State of Flow

Nov 12, 2017 00:00 · 960 words · 5 minutes read ihaac psychology flow

For the past month I’ve been looking into a possible path to take to accomplish my goal of consequence:

“To use technology to increase humanity’s collective altruism and cognition over the next ten years.”

Specifically I’ve been thinking about using technology and what we know about the human brain to influence our mental states. To this this thought back in with my goal, I’ve been working on understanding more about the state of Flow, sometimes called Ecstatis, “runner’s high” or being “in the zone.”

What is Flow

Flow is a state of mind that allows you to operate at peak performance at whatever task you are doing. It increases your creativity, intelligence, decision making and learning abilities, just to name a few.

When you are in this state you become fully immersed in what you are doing. Everything else fades into the background and becomes irrelevant, including your sense of self. You don’t feel hungry or thirsty, there’s no pain, discomfort, stress, or worry. You are just hyper-focused on the task at hand.

It was first researched by Mihaly Csikszentmihályi who has managed to identify the six parts of experiencing being in the zone.

Intense focus on the present moment

In a flow state your brain is able to process a lot more information, a lot deeper. As a result your focus on the present moment and your task is increased in what is sometimes referred to as the deep now.

Merging of action and awareness

People in a state of flow have sometimes reported feeling as though they are watching themselves, rather than actually performing the actions. Others have described it as knowing how well the task is going, what is happening in the present, and what needs to be done in the future in future at the same time. You essentially become more aware of the actions that make up the task, and the task as a larger goal at the same time.

Loss of reflective self-consciousness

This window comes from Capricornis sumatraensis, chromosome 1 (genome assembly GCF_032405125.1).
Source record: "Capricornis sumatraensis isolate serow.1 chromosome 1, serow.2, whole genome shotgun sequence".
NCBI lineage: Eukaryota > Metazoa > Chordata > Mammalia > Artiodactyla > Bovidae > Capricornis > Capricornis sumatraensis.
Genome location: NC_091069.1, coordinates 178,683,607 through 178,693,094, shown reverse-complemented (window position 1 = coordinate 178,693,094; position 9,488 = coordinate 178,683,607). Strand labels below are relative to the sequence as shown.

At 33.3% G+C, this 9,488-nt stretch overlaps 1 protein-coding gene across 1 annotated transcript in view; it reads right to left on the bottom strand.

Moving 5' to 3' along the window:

Reflective self-consciousness is what I referred to before as a sense of self and when you are deep in a flow state it is completely gone. Certain neurochemicals get released in your brain that mask pain and discomfort, such as Endorphins, and your Cortisol levels are reduced a lot which means you don’t feel stressed or anxious.

Increased sense of control

Being in flow allows you to operate at a peak level of performance, but not without requiring feedback. By being able to process more information in a more focused way, including the feedback you are receiving on your task, you are able to understand your task much better. Then because you are also more aware of everything that’s going on, as mentioned earlier, you achieve an increased sense of control.

Distortion of time

In a state of flow the temporal regions of your brain aren’t as active as they are in day-to-day life. This results in feelings that time is distorting. Often this will feel like time speeds up but sometimes it will feel much slower, depending on what you’re doing.

Intense feelings of reward

The state of flow comes with intense feelings of reward which makes it “the most addictive state”. This is caused by the flood of neurochemicals that are released when you are in a flow state:

  • Anandamine
  • Dopamine
  • Endorphins
  • Norepinephrine
  • Oxytocin
  • Serotonin

Where I feel flow

So far, I’ve found four places where I’m able to consistently and easily fall into “the zone” with minimal effort.

Exercise

Exercising is the first task I noticed I could get into the zone. It is a huge part of why I love to exercise and stay active.

When I was still in high school I remember being asked why I like athletics so much. The person asking me didn’t understand why running in a straight line for just over 10 seconds could be enjoyable. My response was something like this:

“When I’m sprinting I don’t think about anything else. I’m not worried about my homework, or grades, or thinking about what I’m going to be having for dinner later. You don’t hear anything and all you see and focus on is running.”

In hindsight it was clear I found peace when I was playing sport. It was a break from everyday life, just for a little bit.

Programming

Programming was the next place I was able to find flow. After a session of coding I notice that the distortion of time effect was stronger than any other flow that I’ve experienced.

Often I will programming for many hours on end while barely leaving my desk. And when I return from a short break I very quickly forget that I ever left the keyboard.

Combining this with the rush you get from problem solving makes software engineering, in my opinion, a very addictive occupation.

Business

As I got a little older and started thinking more about business projects, I noticed that I experienced shorter but more intense sessions of flow.

Thinking about it some more I think this has something to do with the problem solving aspect, but it is something I need to explore more.

Writing

Finally, there’s writing. In fact while I’m writing this I am jumping in and out of flow. I haven’t yet managed to keep it consistent when I’m writing but I’m sure that will come with more practice and experience.

Wrapping up

It’s amazing what flow can do, and even more amazing is how it feels.

Steven Kotler refers to it as “the most addictive state of earth,” and the “source code for intrinsic motivation,” two statements I tend to agree with.

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